Exeter's Royal Albert Memorial Museum


Queen's Street, Exeter


On your way into town via Queen Street, after walking past student-town staples like curry houses and Poundland, you'll find yourself face-to-face with a red-and-white brick building, with impressive pointed arches and stone columns. Though many visitors will keep walking, if you ascend the stairs, you'll find yourself in the Royal Albert Memorial Museum, or RAMM--a free museum displaying a wide range of cultural artifacts, artworks, and scientific specimens that initially began in 1813 as the Devon and Exeter Institution. After the death of Prince Albert in 1861, a Devon MP who assisted in Albert's Great Exhibition of 1851 began a campaign to memorialize the Prince through an educational museum and gallery. Designed in a Gothic Revival style, the building finally opened its doors in 1869, and continued to expand and evolve into the twentieth century.



Named Museum of the Year in 2012, the museum has undergone an extensive redevelopment since the dawn of the new millenium, supported by Exeter's City Council and the National Lottery Fund. Though perhaps not as glamourous as museums in London, the RAMM offers an informative and engaging experience, dispelling the myth that Devon is devoid of culture--many of the RAMM's exhibition halls are dedicated to Devon art and history. Many of the pieces were acquired from private collections, and sought to focus on British artists inspired by their native land.

The fine art galleries offer an intimate look at daily life in Britain, and offer some local flavor:



The Fair Toxophilites, William Powell Frith, 1872.



Exeter as Seen from the Canal Basin, Arthur Shelley, 1886.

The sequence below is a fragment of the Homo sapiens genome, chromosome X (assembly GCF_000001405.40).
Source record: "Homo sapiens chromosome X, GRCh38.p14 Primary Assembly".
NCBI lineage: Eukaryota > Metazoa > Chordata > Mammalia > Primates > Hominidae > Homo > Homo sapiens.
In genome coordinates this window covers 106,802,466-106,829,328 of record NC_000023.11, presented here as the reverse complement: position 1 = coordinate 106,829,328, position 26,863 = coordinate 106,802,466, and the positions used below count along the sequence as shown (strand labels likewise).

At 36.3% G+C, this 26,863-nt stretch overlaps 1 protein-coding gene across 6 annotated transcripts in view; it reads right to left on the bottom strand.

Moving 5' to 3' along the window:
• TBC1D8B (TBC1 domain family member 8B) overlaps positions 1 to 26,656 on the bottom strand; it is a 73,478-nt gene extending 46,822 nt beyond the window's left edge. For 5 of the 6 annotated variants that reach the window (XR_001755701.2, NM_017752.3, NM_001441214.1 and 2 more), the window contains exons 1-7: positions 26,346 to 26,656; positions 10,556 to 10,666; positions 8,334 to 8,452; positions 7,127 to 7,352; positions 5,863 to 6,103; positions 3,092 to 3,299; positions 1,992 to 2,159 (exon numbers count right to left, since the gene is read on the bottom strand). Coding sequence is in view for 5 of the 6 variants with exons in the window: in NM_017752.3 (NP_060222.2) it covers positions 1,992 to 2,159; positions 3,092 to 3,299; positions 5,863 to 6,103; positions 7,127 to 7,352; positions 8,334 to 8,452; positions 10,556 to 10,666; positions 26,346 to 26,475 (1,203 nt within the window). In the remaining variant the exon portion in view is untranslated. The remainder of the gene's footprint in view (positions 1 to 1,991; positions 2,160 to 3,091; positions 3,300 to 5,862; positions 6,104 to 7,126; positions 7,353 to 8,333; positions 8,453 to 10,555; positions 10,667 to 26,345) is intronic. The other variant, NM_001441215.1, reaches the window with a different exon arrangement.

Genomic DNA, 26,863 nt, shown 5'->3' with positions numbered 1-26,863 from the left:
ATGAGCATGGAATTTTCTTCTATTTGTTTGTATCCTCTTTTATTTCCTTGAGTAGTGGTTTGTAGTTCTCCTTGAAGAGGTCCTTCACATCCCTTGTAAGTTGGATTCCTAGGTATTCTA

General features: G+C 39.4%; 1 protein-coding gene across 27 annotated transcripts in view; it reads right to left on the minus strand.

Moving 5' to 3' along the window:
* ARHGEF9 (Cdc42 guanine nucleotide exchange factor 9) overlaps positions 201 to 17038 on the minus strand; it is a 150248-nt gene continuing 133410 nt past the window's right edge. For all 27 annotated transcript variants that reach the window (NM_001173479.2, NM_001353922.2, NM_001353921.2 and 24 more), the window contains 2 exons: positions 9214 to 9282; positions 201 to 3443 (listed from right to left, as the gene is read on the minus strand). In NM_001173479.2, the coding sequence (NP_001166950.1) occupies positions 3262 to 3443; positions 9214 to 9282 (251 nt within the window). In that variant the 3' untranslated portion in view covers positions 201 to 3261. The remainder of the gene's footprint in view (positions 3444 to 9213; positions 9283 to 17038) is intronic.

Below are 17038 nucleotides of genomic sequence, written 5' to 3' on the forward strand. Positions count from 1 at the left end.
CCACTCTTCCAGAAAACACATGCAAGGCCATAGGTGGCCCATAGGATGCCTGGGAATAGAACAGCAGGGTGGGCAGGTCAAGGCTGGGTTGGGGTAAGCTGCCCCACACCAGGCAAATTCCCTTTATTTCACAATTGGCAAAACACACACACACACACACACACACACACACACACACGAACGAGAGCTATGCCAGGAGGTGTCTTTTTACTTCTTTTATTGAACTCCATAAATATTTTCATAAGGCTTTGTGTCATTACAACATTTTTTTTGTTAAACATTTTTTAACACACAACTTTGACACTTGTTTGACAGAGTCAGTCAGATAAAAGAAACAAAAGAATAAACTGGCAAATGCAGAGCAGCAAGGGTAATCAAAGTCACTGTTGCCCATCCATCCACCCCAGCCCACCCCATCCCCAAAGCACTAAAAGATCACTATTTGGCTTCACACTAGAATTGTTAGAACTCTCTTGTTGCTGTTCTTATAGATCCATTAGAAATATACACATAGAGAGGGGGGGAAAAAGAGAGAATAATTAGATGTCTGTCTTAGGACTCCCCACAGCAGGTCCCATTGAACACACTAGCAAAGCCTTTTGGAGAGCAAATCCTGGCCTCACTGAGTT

In fact, many of the RAMM's fine art galleries are dedicated to Exeter and Devon, with works depicting Exeter's city center, scenic quay, and landscapes beyond. In airy, light-filled galleries, the story of Devon comes alive through artworks old and new. Special exhibition galleries, located alongside permanent art collections, also explore themes as they relate to Devon culture. 






Mol's Coffee House, Exeter, Alan Richards, 1975. 

In addition to art, Exeter's RAMM displays artifacts from a variety of world cultures, often initially obtained from private collections. Cases of art from sub-Saharan Africa, India, and Oceania, among other regions, illuminate a global interest for Devon art collectors, as well as the far reach of the British Empire in the 18th and 19th centuries.






On the ground floor, you'll find exhibitions dedicated to Devon's natural history and England's Jurassic Coast, as well as collections of artifacts from Devon history ranging from prehistory to the present, passing through important touchstones such as the wool industry and the Exeter Blitz of World War II.





At the rear 'garden' entrance, visitors can walk along the Roman Wall of Northernhay Gardens, experiencing a taste of Exeter's ancient history as a Roman settlement. With a vast collection of art and artifacts, Exeter's RAMM offers a fascinating cultural diversion for visitors of all ages. 


Exeter's RAMM is open Tuesday-Sunday from 10AM to 5PM, and is completely free to visit--all exhibitions are included. The museum also offers a cafe, shop, and activities for families. 



Parsons, Julien, and RAMM Curators. Collecting Stories: Royal Albert Memorial Museum & Art Gallery. London: Scala Publishers, 2007. Print.


Text © Deirdre Sheridan, 2016

Photos © Deirdre Sheridan, 2016